Apple is already making an M3 chip, though the M2 is still very new to the silicon block, according to a new rumor.
Given that this is a surprisingly early time to hear about the M3, be skeptical of this one, although that said, it comes from one of the most trusted Apple leakers out there; Mark Gurman.
In Gurman’s latest newsletter (published in Bloomberg (opens in new tab)), he mentions that Apple is working on the M3, which theoretically should be finalized and inside Macs as early as next year. Apparently, the M3 is destined to be the engine for an updated 13-inch MacBook Air, as well as a 15-inch MacBook Air, along with a new all-in-one iMac (it doesn’t specify model size), all which are reportedly scheduled to be released in 2023.
There’s also mention of a 12-inch MacBook (also recent rumors, as you may remember), but it’s much more tentative as the laptop is reportedly still very early on in the development timeline. Of course, this is all speculation, so we should be careful about how much weight to lend to any of these potential new Macs.
creative block (opens in new tab) adds to this report pointing to more rumors of the rumor that an M3 chip is in development that will use TSMC’s 3nm process (N3), shifting a 5nm gear (as used by the new M2 and original M1 for that matter) .
We know that TSMC is scheduled to ramp up volume production of 3nm chips in the last quarter of 2022, so this is in line with the 2023 deadline for the M3 to be ready and shipped to new Macs.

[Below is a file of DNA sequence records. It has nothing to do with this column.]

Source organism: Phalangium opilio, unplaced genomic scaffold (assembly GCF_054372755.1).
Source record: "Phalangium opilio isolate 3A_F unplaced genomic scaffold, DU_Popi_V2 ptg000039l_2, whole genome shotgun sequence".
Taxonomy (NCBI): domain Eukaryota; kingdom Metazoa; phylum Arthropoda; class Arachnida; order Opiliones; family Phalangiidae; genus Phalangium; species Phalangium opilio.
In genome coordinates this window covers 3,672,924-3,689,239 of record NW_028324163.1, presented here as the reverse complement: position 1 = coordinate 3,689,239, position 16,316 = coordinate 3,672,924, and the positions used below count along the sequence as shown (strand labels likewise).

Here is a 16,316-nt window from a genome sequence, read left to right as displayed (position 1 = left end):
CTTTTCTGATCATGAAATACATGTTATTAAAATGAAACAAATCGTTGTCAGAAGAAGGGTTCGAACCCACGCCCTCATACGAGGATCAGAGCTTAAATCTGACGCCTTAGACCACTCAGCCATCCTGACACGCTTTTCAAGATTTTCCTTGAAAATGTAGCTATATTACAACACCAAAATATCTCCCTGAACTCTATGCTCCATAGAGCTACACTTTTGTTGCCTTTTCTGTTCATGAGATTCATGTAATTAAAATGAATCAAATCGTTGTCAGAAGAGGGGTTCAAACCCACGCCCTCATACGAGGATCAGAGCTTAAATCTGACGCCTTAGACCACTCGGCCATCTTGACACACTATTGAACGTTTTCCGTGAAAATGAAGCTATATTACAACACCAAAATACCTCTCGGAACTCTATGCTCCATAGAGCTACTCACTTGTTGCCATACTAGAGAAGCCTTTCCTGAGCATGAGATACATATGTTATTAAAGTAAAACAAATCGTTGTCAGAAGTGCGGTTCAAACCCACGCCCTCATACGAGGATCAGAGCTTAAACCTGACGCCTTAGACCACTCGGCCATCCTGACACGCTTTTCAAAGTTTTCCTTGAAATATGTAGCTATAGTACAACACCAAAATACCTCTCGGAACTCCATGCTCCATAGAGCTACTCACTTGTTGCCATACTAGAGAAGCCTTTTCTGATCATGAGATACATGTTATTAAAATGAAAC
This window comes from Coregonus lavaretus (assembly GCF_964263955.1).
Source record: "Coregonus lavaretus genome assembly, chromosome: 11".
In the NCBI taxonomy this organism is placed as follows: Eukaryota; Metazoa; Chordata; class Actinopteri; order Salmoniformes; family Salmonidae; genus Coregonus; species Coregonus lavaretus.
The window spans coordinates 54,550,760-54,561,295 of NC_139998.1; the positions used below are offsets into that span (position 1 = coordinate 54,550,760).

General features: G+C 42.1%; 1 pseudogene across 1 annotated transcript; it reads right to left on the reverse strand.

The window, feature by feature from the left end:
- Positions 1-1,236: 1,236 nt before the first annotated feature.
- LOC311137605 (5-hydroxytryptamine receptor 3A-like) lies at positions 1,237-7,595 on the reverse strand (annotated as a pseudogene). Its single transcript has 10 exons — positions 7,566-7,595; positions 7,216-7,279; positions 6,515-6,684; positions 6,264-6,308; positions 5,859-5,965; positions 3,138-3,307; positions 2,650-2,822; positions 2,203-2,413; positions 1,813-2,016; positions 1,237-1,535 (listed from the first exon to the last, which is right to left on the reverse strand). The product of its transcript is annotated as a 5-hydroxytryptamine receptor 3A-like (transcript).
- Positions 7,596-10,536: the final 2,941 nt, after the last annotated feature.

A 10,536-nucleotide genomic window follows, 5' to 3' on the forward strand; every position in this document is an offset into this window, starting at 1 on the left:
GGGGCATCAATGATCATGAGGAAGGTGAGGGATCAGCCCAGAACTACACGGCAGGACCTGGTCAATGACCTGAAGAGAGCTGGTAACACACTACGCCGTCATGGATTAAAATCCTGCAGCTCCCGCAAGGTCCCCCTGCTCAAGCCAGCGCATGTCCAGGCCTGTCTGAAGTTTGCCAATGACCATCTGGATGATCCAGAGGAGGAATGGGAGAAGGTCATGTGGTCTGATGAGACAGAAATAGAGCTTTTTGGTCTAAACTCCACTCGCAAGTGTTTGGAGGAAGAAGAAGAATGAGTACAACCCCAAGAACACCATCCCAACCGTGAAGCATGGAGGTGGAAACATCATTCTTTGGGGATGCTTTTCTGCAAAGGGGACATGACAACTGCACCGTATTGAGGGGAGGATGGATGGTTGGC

The theory from some time ago – see The Information (opens in new tab) – is that Apple is working on a trio of M3 chips, which will be the base SoC, in addition to the Pro and Max (or equivalent) versions, with the processors potentially having up to 40 cores (not the vanilla M3, of course, but the potatoes spicy fries).
Analysis: How likely is an M3 SoC to arrive anytime soon?
It looks like the new M3 could be seriously powerful and, being built in 3nm, it will offer some key advantages in terms of substantially improving not only performance but power efficiency as well. Exciting stuff, no doubt, when playing the guessing game of how much power the M2’s successor might boast.
So what can we expect from Apple as the next step towards its own silicon? After the M2, there will presumably be the M2 Pro and M2 Max (assuming the standard of M1 releases is adhered to), and so we can guess that these chips will be released in late 2022. Apple plans to release a bunch of Macs – models MacBooks, Mac Mini and Mac Pro – with the M2 chip driving them).
For the M3 to come out in 2023, we’re obviously looking at Apple leaving the M2 in just a year.
Could this happen? It seems early to hear about the M3 and expectations that the SoC will be ready to debut on multiple Macs next year. Even if this is Apple’s plan – and we’d be careful to put too much stock on this idea at this point – the company could still hit gremlins and delays, whether that’s with producing chips or actually making the actual devices come to fruition.
We would do well to remember all the hiccups that have recently plagued Apple in terms of lockdowns in China and MacBook production. And let’s not forget that the just-released MacBook Air (M2, 2022) was supposed to come out late last year – or at least, the Vine certainly believes it was Apple’s intention to trigger this redesign considerably sooner than it actually did.
Despite petty doubts, we certainly wouldn’t rule out the M3 for next year. And if Apple’s plan is to debut a new generation of its own silicon each year, this pace of development and successively faster processors will certainly not hurt sales of the Macs these SoCs are hitting. heart of.
Through Gizmodo (opens in new tab)